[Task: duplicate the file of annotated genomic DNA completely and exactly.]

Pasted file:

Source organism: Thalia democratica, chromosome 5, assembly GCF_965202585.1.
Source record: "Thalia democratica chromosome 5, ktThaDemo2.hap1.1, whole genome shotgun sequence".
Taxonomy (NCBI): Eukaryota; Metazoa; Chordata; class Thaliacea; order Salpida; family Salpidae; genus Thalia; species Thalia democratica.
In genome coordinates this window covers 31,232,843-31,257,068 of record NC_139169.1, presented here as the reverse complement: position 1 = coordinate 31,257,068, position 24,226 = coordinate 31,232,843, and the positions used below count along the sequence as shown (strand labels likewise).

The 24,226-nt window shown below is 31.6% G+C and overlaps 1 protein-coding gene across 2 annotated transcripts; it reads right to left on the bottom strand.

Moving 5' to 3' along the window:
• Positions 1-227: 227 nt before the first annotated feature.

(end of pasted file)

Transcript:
Source organism: Thalia democratica, chromosome 5, assembly GCF_965202585.1.
Source record: "Thalia democratica chromosome 5, ktThaDemo2.hap1.1, whole genome shotgun sequence".
Taxonomy (NCBI): Eukaryota; Metazoa; Chordata; class Thaliacea; order Salpida; family Salpidae; genus Thalia; species Thalia democratica.
In genome coordinates this window covers 31,232,843-31,257,068 of record NC_139169.1, presented here as the reverse complement: position 1 = coordinate 31,257,068, position 24,226 = coordinate 31,232,843, and the positions used below count along the sequence as shown (strand labels likewise).

The 24,226-nt window shown below is 31.6% G+C and overlaps 1 protein-coding gene across 2 annotated transcripts; it reads right to left on the bottom strand.

Moving 5' to 3' along the window:
• Positions 1-227: 227 nt before the first annotated feature.